The assembly process
During a tour of the shop on Thursday, Sauerhoff walked through the construction process. He and a team, including Setup Manager Jimmy Mateson, have broken the process down to a series of simple steps. Plenty of volunteers have booked time to help, and not all of them are likely to know the ins and outs of construction.
“We can’t be attentive and one-on-one with everyone, we need to set people up with stations where anyone can plug in and get the tutorial on the station and run it,” Sauerhoff said.
Informational sheets are hung up around the shop, giving each area a light-hearted name like “lumber land” and “the plywood-go-round.” The sheets lay out specific plans for a portion of the shelter.
“We wanted to make it so there’s the least amount of cuts … make the panels, put them all together, corners overlap really nice, everything’s marked out and labeled,” said Sauerhoff.
The foam panels and plywood are glued together with a glue “dribbler” — a two-person device that dribbles out glue evenly across the panel. The glue is spread out with brushes before a piece of foam — cut perfectly to fit the wood — is stuck to the plywood. Another plank of plywood is glued to the other side of the foam. When the “sandwich” of building supplies is complete, they’re taken to the “squisher.”
The squisher is a large device weighed down by concrete blocks that are lowered and press the panels together, to ensure they are firmly glued together. For the past week, workers and volunteers have been squishing together panels. Sauerhoff said they’re waiting on roofing material.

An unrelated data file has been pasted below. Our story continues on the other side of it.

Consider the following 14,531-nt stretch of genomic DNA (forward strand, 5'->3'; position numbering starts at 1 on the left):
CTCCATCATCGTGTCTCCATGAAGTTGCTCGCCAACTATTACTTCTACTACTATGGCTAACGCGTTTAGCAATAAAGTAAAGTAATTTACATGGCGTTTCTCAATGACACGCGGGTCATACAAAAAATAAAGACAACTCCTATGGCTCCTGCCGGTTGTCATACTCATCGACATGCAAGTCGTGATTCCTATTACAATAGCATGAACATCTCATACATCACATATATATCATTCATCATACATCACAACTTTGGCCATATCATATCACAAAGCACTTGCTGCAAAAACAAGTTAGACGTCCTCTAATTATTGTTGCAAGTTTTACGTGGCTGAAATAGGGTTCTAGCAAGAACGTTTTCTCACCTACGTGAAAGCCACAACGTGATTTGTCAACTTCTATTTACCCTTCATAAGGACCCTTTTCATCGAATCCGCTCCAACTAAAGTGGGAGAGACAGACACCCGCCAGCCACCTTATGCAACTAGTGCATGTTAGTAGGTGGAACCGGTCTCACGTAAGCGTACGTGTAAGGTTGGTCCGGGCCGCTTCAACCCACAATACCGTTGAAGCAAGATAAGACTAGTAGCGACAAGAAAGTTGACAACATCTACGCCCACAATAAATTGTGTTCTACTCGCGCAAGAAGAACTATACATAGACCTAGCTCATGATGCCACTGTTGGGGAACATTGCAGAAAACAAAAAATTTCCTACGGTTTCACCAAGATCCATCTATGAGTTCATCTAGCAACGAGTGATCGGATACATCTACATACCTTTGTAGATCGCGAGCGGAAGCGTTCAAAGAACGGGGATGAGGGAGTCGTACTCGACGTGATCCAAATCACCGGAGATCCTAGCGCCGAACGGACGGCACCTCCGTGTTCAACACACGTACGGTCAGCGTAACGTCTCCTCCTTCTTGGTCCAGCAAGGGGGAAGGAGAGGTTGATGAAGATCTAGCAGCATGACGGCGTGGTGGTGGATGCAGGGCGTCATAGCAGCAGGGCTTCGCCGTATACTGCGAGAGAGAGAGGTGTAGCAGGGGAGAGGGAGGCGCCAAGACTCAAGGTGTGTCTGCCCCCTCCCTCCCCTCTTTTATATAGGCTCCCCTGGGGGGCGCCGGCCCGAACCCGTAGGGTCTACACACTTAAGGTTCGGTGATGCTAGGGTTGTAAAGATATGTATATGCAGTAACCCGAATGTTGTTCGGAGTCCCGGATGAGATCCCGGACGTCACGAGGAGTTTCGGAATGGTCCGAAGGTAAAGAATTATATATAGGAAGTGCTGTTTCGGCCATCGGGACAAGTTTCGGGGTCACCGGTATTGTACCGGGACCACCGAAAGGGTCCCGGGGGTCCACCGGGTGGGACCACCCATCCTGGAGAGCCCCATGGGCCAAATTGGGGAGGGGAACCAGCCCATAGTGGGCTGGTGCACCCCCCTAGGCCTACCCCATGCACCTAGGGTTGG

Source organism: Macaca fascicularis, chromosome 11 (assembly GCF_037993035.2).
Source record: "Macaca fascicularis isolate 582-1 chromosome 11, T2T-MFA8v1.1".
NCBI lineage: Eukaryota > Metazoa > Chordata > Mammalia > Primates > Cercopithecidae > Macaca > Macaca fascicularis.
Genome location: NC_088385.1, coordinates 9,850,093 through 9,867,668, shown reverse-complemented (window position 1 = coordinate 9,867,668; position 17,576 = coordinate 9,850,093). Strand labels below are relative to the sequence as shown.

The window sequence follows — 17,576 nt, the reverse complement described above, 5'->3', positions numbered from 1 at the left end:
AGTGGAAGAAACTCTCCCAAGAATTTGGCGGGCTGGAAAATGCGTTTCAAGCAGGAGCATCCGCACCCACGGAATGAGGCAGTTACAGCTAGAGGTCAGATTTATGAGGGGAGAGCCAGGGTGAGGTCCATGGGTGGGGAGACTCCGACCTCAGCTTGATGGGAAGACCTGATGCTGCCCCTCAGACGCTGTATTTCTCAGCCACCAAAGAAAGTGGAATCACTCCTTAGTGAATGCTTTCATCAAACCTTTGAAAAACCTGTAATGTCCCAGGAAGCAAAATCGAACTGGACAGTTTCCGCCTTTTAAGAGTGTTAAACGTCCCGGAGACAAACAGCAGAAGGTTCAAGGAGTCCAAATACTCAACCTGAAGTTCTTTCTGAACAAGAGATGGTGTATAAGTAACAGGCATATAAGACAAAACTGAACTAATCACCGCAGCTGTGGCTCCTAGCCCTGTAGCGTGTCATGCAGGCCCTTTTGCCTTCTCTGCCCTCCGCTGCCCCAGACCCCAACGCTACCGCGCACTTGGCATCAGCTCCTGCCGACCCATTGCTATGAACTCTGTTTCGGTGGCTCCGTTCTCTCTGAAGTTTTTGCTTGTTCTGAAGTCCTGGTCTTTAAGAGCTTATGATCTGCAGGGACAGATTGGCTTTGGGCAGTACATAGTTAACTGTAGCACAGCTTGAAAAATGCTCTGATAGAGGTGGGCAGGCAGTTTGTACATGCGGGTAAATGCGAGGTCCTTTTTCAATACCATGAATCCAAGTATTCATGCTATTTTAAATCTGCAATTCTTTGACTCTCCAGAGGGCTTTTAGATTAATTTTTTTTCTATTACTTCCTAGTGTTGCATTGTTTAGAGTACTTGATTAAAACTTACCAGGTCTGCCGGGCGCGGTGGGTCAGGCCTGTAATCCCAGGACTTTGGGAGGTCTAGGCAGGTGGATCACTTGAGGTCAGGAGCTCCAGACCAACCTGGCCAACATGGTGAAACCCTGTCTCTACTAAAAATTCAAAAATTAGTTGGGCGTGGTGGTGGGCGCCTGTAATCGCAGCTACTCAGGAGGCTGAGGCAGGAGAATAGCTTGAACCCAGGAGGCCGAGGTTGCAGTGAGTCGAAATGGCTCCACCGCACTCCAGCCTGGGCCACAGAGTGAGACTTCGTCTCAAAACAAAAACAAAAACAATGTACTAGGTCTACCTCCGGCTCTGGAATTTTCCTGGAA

The process, Sauerhoff said, has been a rewarding experience thus far, and praised partnerships they’ve made with the city, the port, the local carpenter’s union and longshoremen.
“It’s been absolutely beautiful,” he said of the partnerships.
Mateson, the setup manager, said he’s been making sure the shop is set up and the various processes are moving along.
“The steps are coming along well, and we’re taking care of any backlogs and we’re waiting on certain materials. While we’re waiting, we do other steps. … We’re always making advancements to the end,” said Mateson.
He said it feels good to help take a bite out of an issue as massive and harmful as homelessness, but it’s an issue that needs significantly more support.
“Many cities like Olympia actually are putting in a lot of time and energy and resources into this thing. But they’re overwhelmed, maxed out, they don’t have the funds to do more. It’s got to come from the feds to pay. Their government needs to fund housing and services and healthcare and get it together,” he said.
Loyer — whose work building microshelters may have sparked the project from the very start — stopped by the shop on Thursday.
“This is very different than the microshelters that we originally started on. Aaron has taken it to a whole new level, and it’s really exciting to watch what it is become with all the people getting involved, and the final product being such a better shelter. … It’s wonderful, it’s more than I could have have imagined it would turn into,” he said.